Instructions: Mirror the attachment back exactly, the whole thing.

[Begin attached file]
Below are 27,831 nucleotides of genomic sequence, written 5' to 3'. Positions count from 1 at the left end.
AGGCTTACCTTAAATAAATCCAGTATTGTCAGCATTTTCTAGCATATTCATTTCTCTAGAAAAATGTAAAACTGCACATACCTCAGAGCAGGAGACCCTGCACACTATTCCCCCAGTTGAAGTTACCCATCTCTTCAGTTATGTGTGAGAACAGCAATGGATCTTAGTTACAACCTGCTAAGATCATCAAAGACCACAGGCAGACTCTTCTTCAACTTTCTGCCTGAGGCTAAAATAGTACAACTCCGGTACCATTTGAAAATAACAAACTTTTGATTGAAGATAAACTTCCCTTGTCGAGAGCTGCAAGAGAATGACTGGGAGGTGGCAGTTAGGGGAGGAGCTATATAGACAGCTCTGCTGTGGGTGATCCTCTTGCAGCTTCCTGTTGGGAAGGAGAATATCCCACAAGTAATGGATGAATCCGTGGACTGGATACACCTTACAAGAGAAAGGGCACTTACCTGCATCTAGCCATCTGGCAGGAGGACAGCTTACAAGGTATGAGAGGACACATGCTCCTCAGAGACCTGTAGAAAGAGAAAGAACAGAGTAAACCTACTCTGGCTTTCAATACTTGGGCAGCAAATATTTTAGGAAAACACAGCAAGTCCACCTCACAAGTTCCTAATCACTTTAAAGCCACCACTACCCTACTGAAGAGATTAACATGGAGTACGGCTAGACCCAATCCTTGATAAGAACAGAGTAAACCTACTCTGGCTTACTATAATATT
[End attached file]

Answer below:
Below are 27,831 nucleotides of genomic sequence, written 5' to 3'. Positions count from 1 at the left end.
AGGCTTACCTTAAATAAATCCAGTATTGTCAGCATTTTCTAGCATATTCATTTCTCTAGAAAAATGTAAAACTGCACATACCTCAGAGCAGGAGACCCTGCACACTATTCCCCCAGTTGAAGTTACCCATCTCTTCAGTTATGTGTGAGAACAGCAATGGATCTTAGTTACAACCTGCTAAGATCATCAAAGACCACAGGCAGACTCTTCTTCAACTTTCTGCCTGAGGCTAAAATAGTACAACTCCGGTACCATTTGAAAATAACAAACTTTTGATTGAAGATAAACTTCCCTTGTCGAGAGCTGCAAGAGAATGACTGGGAGGTGGCAGTTAGGGGAGGAGCTATATAGACAGCTCTGCTGTGGGTGATCCTCTTGCAGCTTCCTGTTGGGAAGGAGAATATCCCACAAGTAATGGATGAATCCGTGGACTGGATACACCTTACAAGAGAAAGGGCACTTACCTGCATCTAGCCATCTGGCAGGAGGACAGCTTACAAGGTATGAGAGGACACATGCTCCTCAGAGACCTGTAGAAAGAGAAAGAACAGAGTAAACCTACTCTGGCTTTCAATACTTGGGCAGCAAATATTTTAGGAAAACACAGCAAGTCCACCTCACAAGTTCCTAATCACTTTAAAGCCACCACTACCCTACTGAAGAGATTAACATGGAGTACGGCTAGACCCAATCCTTGATAAGAACAGAGTAAACCTACTCTGGCTTACTATAATATT